Exhibit of the week
Chaim Soutine: Flesh
The Jewish Museum, New York City, through Sept. 16
To the extent that Chaim Soutine remains an obscure figure in the history of 20th-century Western art, “it’s probably because of the beef,” said David D’Arcy in Observer.com. After all, the short-lived Russian-French painter (1893–1943) never lacked admirers: Willem de Kooning cited him as his favorite artist, and Pablo Picasso actually walked in his funeral procession. But though Soutine painted many subjects, he had a special affinity for dead fish, fowl, and other fauna, reaching his pinnacle with a series of canvases depicting butchered cattle. Many of the 32 Soutine paintings currently showing at New York’s Jewish Museum are too gruesome in their imagery to be beloved by a wide audience, but “you can see why artists envied what Soutine could do with paint.” A writer once said you get the feeling from a Chaim Soutine still life that the artist is inventing painting as you look. “You certainly feel that here.”
If only we’d stop worrying about how to categorize him, said Peter Schjeldahl in The New Yorker. Born into a poor Jewish family in today’s Belarus, Soutine briefly became a star in Paris in his late 20s and was celebrated again shortly after his death from neglected stomach ulcers. But he’s “occupied a blind spot in contemporary tastes” because art historians haven’t known where to fit his figurative work into their stories about modernism. “That should end now.” Yes, his carcass studies echoed Rembrandt’s and in turn influenced the abstract expressionists. But expressionism is a style, and Soutine “tore style to shreds.” Surrounding himself with plucked chickens and slabs of beef, he aimed for deep realism, striving “by any means expedient—palette knife, sticks, his thumbs—to transpose the forms and the substances that he saw directly into the stuff of paint.” Some of the images are horrific, while others are tender. Every one of them, though, aims for more than a place in an insular conversation about art.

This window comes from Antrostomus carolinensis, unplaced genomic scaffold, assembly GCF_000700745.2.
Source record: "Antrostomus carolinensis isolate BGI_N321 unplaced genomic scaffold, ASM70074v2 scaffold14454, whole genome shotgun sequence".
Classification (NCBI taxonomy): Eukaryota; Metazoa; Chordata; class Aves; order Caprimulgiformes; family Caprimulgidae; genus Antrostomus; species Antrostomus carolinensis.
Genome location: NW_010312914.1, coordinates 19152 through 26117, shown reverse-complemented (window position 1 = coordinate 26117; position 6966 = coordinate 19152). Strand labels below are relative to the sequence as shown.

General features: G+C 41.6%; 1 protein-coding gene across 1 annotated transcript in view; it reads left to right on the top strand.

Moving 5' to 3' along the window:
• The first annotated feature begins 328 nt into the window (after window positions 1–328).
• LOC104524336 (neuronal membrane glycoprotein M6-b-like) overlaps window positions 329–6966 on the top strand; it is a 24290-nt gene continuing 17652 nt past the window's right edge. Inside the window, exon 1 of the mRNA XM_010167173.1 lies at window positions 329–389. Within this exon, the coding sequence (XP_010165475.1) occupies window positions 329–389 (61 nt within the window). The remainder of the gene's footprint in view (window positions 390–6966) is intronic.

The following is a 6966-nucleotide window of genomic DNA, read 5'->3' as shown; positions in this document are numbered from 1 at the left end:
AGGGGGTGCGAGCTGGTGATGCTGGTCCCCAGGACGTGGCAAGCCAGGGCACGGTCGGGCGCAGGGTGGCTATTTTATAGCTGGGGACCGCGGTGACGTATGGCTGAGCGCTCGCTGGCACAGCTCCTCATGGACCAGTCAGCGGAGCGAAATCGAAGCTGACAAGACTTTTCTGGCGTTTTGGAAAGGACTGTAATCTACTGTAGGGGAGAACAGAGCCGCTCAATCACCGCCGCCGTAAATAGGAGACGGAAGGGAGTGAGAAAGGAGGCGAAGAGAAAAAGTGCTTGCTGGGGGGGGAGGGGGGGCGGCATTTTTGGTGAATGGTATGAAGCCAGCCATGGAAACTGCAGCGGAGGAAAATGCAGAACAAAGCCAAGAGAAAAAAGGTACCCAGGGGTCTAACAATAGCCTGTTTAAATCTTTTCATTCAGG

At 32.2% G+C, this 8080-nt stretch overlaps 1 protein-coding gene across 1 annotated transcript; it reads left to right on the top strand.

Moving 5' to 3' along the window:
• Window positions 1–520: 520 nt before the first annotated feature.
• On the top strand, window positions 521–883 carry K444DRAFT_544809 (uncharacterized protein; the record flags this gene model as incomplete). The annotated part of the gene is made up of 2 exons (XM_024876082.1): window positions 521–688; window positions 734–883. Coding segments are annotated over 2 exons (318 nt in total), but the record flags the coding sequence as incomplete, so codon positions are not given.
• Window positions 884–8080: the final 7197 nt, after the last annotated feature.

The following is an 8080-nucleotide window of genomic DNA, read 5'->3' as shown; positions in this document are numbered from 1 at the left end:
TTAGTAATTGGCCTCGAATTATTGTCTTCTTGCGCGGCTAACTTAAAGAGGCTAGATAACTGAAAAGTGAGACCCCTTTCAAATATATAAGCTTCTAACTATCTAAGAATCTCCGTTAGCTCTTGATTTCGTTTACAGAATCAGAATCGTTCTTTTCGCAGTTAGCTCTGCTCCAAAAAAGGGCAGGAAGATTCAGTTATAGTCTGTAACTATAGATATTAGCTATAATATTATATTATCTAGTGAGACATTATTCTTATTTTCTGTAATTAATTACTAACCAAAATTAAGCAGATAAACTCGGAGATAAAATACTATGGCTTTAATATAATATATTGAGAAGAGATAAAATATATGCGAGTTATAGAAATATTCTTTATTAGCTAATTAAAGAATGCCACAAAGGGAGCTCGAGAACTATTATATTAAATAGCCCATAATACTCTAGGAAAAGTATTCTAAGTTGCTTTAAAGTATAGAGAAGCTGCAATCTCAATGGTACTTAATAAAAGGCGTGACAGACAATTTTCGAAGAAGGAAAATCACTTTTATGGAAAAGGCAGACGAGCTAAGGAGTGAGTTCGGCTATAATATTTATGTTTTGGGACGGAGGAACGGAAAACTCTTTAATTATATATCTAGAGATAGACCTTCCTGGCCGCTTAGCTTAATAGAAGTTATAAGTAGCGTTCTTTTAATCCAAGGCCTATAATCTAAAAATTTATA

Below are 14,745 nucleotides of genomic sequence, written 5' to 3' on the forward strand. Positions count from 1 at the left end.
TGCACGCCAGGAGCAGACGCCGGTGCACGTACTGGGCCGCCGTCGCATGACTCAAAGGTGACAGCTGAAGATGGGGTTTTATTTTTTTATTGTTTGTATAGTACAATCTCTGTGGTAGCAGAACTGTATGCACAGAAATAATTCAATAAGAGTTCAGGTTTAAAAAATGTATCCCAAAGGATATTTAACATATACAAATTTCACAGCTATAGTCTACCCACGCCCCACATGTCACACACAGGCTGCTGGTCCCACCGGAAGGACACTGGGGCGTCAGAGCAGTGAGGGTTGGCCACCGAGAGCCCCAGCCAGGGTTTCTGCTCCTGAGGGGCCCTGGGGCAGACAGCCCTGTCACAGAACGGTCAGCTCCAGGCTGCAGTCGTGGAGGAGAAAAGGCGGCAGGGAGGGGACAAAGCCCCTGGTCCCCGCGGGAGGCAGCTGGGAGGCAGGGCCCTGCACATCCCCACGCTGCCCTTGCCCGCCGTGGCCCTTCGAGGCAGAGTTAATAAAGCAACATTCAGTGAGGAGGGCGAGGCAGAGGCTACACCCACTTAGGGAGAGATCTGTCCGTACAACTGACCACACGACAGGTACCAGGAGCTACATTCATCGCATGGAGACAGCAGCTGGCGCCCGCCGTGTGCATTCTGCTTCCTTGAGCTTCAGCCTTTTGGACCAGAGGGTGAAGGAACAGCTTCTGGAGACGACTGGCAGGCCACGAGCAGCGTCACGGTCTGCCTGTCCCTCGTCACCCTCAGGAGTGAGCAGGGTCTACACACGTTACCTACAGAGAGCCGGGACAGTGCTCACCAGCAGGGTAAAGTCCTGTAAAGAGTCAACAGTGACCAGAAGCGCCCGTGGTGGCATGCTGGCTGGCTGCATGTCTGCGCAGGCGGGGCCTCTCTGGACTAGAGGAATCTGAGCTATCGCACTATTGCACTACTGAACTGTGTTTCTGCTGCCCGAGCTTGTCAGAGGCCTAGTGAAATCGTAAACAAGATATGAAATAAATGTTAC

“You have to wonder, what is it that the artist wanted you to think and experience?” said Frances Brent in TabletMag.com. Did he want the viewer to see beauty, savagery, or both at once? A story is often told that Soutine was almost shut down by his neighbors because he kept carcasses in his Paris studio for so long that the stench became unbearable, said Will Heinrich in The New York Times. The anecdote may or may not be myth, but the tale “captures an essential truth.” Soutine didn’t care what people thought of his process. For him, “it was about using his brush as a scalpel to reveal the immaterial force of the material world.” ■